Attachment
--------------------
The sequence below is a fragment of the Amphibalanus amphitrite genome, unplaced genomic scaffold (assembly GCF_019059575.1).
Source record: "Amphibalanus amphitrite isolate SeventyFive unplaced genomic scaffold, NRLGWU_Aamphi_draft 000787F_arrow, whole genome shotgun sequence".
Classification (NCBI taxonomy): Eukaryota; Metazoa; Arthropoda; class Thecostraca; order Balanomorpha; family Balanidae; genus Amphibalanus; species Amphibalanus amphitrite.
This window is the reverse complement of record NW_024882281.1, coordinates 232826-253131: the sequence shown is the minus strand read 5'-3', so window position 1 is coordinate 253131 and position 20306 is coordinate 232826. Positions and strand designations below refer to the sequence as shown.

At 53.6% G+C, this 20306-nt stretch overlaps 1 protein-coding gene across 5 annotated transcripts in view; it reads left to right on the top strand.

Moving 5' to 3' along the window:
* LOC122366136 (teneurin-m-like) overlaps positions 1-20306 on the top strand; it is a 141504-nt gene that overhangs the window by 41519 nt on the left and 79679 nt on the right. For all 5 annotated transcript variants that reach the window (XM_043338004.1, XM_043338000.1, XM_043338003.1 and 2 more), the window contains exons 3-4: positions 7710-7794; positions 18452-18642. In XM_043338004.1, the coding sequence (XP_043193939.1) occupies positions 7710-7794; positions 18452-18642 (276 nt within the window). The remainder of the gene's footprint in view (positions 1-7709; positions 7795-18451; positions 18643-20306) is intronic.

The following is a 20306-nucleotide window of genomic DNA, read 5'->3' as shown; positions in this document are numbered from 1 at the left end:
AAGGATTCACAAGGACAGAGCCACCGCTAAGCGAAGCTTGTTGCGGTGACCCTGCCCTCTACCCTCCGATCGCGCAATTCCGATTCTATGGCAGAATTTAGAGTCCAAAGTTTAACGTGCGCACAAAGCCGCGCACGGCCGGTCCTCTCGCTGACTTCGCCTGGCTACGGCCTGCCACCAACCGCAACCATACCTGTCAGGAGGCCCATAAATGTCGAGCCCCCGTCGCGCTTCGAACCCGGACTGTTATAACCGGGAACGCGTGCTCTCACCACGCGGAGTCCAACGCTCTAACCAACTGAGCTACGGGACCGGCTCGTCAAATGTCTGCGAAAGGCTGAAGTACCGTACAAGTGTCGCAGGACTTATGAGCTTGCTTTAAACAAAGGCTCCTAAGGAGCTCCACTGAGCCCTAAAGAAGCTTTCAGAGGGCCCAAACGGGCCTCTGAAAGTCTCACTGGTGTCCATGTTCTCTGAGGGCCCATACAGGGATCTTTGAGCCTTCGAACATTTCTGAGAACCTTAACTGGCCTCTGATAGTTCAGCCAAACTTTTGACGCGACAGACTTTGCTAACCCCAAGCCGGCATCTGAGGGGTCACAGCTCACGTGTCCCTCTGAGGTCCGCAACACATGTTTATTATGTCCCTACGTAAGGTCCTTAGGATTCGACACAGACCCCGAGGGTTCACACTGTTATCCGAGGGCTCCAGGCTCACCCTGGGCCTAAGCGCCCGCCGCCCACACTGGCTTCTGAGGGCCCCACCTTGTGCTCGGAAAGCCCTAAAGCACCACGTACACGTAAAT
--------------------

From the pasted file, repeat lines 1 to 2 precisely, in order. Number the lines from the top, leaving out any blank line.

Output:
The sequence below is a fragment of the Amphibalanus amphitrite genome, unplaced genomic scaffold (assembly GCF_019059575.1).
Source record: "Amphibalanus amphitrite isolate SeventyFive unplaced genomic scaffold, NRLGWU_Aamphi_draft 000787F_arrow, whole genome shotgun sequence".